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AutoCAD is a computerised drafting package that lets people draw pictures. Mechanical engineering is more than just knowing how to draw pictures in two or three dimensions. Amongst other things, mechanical engineers are required to know about: Strength of materials Energy Power Torque Stresses Bending moments Couples Torsion Efficiency Thermodynamics Heat ...

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3D printing bores/holes is inherently and wildly inaccurate. You can continuously tweak the model, material, and print configurations to get better results, but for best results, in my experience, redraw the hole to a slightly smaller size than your target and reprint. Then, after printing, use a drill to get the size and geometry more precise. For your ...

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No. AutoCAD isn't going to teach you mechanical engineering any more than a compiler will teach you software engineering. You have to actually learn some things, then you will pick up experience by doing. Also AutoCAD is a tool for describing mechanical parts in machine-readable form. It's not going to design a part for you, or teach you how. Without a ...

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A clamp and strain relief are used all over the place. You'll see this everywhere from domestic electrical plugs to the cable exit of power tools. The choice of cable and sheath/insulation is a factor too. For example, vehicle power cables are designed to handle vibrations (but also high temperature and to be light weight, so maybe not the perfect ...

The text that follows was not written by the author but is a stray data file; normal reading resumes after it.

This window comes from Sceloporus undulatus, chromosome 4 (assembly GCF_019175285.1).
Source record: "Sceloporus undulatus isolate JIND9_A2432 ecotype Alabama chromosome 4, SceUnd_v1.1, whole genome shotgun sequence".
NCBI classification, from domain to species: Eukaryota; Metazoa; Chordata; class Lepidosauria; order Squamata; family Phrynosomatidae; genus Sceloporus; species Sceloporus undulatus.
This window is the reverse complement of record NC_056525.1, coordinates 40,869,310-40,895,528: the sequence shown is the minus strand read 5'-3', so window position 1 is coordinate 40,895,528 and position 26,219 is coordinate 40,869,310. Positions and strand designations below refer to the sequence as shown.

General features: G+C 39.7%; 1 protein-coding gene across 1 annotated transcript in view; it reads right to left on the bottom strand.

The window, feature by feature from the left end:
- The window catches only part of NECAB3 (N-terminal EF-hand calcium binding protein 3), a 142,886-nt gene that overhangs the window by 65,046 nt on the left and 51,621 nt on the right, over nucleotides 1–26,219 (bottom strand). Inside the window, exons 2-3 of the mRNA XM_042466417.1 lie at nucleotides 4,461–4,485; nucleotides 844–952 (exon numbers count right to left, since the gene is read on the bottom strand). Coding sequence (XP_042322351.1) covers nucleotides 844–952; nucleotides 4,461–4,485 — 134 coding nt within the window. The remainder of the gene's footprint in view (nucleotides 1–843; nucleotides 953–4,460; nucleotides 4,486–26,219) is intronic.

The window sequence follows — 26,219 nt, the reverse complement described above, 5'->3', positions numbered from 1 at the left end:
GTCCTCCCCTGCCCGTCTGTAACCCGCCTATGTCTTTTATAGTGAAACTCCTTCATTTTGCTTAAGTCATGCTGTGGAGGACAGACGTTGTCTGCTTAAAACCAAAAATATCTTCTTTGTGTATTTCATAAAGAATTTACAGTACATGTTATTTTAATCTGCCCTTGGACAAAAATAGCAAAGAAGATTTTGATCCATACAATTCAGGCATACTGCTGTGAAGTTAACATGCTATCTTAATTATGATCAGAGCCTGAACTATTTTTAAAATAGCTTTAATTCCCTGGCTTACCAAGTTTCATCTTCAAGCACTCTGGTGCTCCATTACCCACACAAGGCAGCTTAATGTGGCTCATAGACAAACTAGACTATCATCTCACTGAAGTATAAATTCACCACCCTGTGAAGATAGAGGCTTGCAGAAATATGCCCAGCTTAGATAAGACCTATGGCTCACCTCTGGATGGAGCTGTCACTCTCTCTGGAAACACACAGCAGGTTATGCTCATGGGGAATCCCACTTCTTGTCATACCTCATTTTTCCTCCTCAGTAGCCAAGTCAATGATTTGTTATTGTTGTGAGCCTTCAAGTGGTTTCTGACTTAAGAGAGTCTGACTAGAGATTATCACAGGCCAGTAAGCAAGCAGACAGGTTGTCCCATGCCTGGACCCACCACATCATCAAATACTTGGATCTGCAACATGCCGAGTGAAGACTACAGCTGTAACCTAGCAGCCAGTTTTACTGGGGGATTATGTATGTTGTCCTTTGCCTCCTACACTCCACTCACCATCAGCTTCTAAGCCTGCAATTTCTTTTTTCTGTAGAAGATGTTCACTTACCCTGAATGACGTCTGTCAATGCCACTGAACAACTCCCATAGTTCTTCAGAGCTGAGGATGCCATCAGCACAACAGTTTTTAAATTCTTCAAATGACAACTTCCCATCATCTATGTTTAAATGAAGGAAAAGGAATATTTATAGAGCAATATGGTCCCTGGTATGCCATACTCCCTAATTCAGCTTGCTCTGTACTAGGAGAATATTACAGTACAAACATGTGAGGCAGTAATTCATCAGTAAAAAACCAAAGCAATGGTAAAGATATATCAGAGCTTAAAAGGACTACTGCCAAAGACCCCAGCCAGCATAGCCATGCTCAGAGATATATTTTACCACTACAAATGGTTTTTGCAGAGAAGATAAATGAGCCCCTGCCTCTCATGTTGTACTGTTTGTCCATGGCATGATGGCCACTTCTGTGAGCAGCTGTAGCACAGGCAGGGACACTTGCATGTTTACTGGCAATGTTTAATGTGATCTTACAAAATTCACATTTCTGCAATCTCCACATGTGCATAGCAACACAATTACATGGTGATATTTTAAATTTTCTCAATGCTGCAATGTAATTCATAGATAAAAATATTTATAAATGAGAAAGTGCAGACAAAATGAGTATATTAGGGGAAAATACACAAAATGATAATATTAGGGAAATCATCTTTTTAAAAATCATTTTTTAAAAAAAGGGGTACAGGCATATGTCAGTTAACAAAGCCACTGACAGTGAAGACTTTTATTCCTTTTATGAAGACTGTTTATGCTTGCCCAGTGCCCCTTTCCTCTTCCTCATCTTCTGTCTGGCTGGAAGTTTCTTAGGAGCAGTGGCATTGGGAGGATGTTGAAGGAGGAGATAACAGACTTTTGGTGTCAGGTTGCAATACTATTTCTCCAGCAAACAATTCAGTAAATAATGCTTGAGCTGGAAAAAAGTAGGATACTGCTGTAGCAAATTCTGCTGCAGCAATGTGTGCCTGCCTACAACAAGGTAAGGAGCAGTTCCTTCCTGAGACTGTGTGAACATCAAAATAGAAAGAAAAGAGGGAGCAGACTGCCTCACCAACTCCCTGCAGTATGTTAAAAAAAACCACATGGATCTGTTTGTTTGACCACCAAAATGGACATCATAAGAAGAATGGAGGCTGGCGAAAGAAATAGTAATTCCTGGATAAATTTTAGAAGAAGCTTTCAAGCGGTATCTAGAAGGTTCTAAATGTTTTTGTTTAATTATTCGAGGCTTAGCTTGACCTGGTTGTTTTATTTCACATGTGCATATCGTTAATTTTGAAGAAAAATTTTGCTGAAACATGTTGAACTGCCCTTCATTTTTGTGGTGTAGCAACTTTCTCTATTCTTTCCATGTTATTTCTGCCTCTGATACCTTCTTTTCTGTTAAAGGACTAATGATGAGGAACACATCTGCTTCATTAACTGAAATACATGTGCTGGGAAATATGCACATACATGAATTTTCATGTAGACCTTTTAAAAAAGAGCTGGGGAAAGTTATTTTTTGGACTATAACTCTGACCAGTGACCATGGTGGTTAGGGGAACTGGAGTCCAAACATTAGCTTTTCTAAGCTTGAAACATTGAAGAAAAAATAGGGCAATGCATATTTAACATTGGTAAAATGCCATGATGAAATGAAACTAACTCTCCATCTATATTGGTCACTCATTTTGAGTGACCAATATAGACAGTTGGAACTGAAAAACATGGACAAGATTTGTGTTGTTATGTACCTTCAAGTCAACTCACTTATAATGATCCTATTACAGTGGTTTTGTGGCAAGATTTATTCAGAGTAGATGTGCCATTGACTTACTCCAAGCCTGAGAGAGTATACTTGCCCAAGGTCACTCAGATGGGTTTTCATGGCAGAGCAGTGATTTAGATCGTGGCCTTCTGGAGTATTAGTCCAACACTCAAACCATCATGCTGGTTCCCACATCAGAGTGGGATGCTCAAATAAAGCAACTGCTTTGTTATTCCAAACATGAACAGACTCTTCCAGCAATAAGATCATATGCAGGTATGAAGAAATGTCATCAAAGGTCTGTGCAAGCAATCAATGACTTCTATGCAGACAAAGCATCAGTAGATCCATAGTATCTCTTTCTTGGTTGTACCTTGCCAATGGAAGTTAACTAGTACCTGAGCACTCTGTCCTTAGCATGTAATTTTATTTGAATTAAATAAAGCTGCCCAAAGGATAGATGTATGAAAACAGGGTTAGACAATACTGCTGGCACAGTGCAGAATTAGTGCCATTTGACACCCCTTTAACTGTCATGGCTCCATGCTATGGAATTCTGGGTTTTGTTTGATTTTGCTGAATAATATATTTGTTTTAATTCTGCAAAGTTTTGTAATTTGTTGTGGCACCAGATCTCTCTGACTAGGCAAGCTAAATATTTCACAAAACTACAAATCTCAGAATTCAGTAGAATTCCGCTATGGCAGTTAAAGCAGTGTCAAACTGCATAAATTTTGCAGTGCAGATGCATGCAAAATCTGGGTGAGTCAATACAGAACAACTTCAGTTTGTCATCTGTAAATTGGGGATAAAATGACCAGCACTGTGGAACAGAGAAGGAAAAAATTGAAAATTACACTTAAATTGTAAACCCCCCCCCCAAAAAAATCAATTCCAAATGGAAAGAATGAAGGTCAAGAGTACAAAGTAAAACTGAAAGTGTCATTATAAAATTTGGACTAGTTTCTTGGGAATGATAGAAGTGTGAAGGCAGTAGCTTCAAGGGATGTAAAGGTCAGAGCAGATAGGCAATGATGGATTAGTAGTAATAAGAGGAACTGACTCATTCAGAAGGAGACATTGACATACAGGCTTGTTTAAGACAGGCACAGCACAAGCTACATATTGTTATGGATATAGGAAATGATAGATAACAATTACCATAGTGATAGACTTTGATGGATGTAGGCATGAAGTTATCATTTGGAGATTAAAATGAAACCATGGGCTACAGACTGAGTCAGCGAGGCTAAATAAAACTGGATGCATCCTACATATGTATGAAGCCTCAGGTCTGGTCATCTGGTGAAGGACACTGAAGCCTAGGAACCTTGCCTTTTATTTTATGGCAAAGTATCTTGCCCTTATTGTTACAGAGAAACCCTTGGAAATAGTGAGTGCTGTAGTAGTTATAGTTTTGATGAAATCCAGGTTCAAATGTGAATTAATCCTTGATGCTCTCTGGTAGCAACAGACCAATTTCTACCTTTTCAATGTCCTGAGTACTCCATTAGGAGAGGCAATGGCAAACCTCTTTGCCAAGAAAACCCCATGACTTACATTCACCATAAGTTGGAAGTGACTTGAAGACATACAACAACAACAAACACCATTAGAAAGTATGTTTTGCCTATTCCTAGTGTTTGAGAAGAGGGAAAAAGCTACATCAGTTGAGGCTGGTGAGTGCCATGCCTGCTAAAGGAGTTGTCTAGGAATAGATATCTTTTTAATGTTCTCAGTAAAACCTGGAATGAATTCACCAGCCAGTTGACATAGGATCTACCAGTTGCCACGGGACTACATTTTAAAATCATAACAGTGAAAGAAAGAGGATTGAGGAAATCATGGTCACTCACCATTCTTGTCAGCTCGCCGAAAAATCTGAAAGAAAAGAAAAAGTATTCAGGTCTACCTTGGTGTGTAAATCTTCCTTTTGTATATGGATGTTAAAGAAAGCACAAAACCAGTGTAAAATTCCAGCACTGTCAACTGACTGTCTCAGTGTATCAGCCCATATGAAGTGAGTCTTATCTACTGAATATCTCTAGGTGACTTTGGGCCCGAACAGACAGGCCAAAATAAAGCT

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Pitch diameter is the diameter of the pitch circle described by the mid point of the length of the teeth around the gear, as shown in this diagram: The pitch circle defines the point where the teeth of two gears meet: Let's say you have two gears, each with a respective pitch circle diameter of $d_1$ and $d_2$. The distance between the two gear centers, $C$...

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Double nutting can be an easy option for this. I was about to describe it myself, but these folks do a great job. This image, from the article, models the forces that do the job. Take note of the contact surfaces between the threading of the bolt, in the top vs. bottom nut:

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As Fred alluded to in the above post, mechanical engineering is a vast topic. It takes time and commitment to become a mechanical engineer. Also AutoCAD or 3D-printing alone is not mechanical engineering. AutoCAD and 3D-printers are tools used by mechanical engineers. By the way, there are few good self-taught mechanical engineers. Following a four-year ...